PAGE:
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Protection for Sale

Author

Listed:
  • Grossman, Gene M
  • Helpman, Elhanan

Abstract

The authors develop a model in which special-interest groups make political contributions in order to influence an incumbent government's choice of trade policy. The interest groups bid for protection with their campaign support. Politicians maximize their own welfare, which depends on total contributions collected and on the welfare of voters. The authors study the structure of protection that emerges in the political equilibrium and the contributions by different lobbies that support the policy outcome. They also discuss why the lobbies may in some cases prefer to have the government use trade policy to transfer income, rather than more efficient means. Copyright 1994 by American Economic Association.

Suggested Citation

  • Grossman, Gene M & Helpman, Elhanan, 1994. "Protection for Sale," American Economic Review, American Economic Association, vol. 84(4), pages 833-850, September.
  • Handle: RePEc:aea:aecrev:v:84:y:1994:i:4:p:833-50
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    References listed on IDEAS

    as
    1. Grossman, Gene M & Helpman, Elhanan, 1994. "Protection for Sale," American Economic Review, American Economic Association, vol. 84(4), pages 833-850, September.
    2. Rodrik, Dani, 1986. "Tariffs, subsidies, and welfare with endogenous policy," Journal of International Economics, Elsevier, vol. 21(3-4), pages 285-299, November.
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    4. Baldwin, Robert E., 1984. "Trade policies in developed countries," Handbook of International Economics, in: R. W. Jones & P. B. Kenen (ed.), Handbook of International Economics, edition 1, volume 1, chapter 12, pages 571-619, Elsevier.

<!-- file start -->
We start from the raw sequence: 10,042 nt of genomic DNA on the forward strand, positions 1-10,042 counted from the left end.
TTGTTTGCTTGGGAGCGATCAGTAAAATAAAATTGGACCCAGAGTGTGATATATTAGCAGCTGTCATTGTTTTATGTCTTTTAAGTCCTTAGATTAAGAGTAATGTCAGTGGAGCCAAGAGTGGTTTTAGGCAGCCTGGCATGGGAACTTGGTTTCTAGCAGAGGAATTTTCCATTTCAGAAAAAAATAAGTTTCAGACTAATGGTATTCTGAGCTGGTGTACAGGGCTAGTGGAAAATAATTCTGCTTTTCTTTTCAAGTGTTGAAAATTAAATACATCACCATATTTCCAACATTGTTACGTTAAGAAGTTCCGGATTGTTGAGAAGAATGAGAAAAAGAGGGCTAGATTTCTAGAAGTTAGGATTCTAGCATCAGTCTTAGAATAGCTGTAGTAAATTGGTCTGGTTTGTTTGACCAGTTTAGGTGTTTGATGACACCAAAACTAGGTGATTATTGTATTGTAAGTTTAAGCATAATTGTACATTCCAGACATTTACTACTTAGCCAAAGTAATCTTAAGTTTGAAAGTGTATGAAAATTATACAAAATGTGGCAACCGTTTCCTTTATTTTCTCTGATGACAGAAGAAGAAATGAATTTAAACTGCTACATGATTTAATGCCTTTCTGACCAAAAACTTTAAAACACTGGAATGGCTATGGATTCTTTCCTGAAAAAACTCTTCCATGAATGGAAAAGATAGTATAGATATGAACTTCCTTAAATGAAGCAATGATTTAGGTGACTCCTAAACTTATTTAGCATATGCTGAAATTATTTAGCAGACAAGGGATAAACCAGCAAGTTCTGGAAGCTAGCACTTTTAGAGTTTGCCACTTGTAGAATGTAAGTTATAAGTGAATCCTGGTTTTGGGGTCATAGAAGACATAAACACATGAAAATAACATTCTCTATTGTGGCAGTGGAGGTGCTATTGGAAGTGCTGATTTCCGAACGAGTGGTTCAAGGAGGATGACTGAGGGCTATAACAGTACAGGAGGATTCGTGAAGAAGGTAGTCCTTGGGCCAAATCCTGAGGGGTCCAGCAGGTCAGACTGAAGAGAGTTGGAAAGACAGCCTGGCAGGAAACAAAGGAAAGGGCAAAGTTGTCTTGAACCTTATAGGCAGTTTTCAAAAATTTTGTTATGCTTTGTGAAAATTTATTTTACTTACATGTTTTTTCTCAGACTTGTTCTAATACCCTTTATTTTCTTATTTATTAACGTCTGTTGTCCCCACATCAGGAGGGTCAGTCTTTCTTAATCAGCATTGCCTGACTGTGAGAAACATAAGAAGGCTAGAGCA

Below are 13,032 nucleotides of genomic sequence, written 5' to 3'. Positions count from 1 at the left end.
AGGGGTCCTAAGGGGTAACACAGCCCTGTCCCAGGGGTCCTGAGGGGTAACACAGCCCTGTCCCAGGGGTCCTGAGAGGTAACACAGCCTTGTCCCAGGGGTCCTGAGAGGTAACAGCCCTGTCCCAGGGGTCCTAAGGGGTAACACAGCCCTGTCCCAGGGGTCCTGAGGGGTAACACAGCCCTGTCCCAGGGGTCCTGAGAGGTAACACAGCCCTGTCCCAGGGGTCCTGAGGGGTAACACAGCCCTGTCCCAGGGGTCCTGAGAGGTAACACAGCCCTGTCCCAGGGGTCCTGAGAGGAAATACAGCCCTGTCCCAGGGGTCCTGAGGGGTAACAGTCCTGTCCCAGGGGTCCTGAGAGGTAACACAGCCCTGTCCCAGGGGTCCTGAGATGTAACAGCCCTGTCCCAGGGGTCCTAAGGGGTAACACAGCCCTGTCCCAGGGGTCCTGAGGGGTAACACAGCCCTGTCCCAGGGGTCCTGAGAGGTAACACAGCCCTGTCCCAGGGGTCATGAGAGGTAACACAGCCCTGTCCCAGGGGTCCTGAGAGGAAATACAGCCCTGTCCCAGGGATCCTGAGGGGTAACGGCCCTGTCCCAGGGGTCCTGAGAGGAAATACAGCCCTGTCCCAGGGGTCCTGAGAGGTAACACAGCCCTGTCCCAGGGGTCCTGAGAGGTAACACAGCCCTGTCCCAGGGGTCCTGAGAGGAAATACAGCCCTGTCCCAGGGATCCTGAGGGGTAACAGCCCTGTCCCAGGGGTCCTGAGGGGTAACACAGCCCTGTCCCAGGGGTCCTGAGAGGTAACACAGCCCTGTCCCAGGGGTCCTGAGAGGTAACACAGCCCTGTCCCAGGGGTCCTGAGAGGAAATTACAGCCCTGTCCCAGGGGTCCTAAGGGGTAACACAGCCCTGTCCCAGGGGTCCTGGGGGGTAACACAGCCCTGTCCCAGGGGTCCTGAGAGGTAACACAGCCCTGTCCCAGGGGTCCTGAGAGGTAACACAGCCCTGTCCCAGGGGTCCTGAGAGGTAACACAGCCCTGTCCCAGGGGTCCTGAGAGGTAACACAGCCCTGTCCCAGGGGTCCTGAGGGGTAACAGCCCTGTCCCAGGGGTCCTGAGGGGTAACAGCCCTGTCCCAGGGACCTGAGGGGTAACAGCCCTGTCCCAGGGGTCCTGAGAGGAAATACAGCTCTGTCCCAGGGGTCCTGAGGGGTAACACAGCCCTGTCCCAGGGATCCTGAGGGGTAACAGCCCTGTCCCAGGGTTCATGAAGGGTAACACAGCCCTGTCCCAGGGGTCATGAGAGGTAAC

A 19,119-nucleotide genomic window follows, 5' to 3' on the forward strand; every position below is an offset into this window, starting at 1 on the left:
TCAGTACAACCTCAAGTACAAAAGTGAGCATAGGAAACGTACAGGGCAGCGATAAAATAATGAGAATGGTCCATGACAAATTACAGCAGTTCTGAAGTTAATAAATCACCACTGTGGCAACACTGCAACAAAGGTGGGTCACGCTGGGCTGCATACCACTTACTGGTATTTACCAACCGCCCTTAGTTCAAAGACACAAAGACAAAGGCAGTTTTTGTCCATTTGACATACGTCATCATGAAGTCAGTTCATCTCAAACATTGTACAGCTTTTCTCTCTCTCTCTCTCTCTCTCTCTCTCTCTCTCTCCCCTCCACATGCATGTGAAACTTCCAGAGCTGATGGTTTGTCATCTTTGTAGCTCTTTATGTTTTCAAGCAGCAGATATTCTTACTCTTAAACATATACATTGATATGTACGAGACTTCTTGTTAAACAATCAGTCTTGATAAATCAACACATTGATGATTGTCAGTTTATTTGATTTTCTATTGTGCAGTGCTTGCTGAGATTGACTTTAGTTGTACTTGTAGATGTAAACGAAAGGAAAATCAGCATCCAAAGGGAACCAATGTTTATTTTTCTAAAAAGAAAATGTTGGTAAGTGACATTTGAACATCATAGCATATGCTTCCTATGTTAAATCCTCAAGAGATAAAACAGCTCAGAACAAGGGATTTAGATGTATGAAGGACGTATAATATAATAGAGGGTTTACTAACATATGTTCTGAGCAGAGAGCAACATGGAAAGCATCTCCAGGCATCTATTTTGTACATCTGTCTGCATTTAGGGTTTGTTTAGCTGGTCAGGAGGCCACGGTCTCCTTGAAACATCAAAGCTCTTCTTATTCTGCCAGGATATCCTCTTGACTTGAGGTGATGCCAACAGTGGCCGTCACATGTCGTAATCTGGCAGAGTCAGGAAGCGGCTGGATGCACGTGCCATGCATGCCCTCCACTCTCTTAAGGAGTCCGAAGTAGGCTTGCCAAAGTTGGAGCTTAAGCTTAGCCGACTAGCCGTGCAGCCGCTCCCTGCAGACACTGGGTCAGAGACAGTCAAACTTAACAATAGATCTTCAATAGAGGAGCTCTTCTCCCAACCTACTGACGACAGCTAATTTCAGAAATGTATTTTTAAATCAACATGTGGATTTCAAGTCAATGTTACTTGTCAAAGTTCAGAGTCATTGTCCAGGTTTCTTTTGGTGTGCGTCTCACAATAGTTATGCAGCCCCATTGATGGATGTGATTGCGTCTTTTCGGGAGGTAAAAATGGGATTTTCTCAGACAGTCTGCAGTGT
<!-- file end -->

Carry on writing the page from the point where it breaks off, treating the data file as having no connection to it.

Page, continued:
5. John Douglas Wilson, 1990. "Are Efficiency Improvements In Government Transfer Policies Self‐Defeating In Political Equilibrium?," Economics and Politics, Wiley Blackwell, vol. 2(3), pages 241-258, November.
    6. Hillman, Arye L & Ursprung, Heinrich W, 1988. "Domestic Politics, Foreign Interests, and International Trade Policy," American Economic Review, American Economic Association, vol. 78(4), pages 719-745, September.
    7. Hillman, Arye L, 1982. "Declining Industries and Political-Support Protectionist Motives," American Economic Review, American Economic Association, vol. 72(5), pages 1180-1187, December.
    8. Flam, Harry & Helpman, Elhanan, 1987. "Industrial policy under monopolistic competition," Journal of International Economics, Elsevier, vol. 22(1-2), pages 79-102, February.
    9. B. Douglas Bernheim & Michael D. Whinston, 1986. "Menu Auctions, Resource Allocation, and Economic Influence," The Quarterly Journal of Economics, Oxford University Press, vol. 101(1), pages 1-31.
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    11. Van Long, Ngo & Vousden, Neil, 1991. "Protectionist responses and declining industries," Journal of International Economics, Elsevier, vol. 30(1-2), pages 87-103, February.
    12. Jacobson, Gary C., 1978. "The Effects of Campaign Spending in Congressional Elections," American Political Science Review, Cambridge University Press, vol. 72(2), pages 469-491, June.
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    More about this item

    JEL classification:

    • D72 - Microeconomics - - Analysis of Collective Decision-Making - - - Political Processes: Rent-seeking, Lobbying, Elections, Legislatures, and Voting Behavior
    • F13 - International Economics - - Trade - - - Trade Policy; International Trade Organizations

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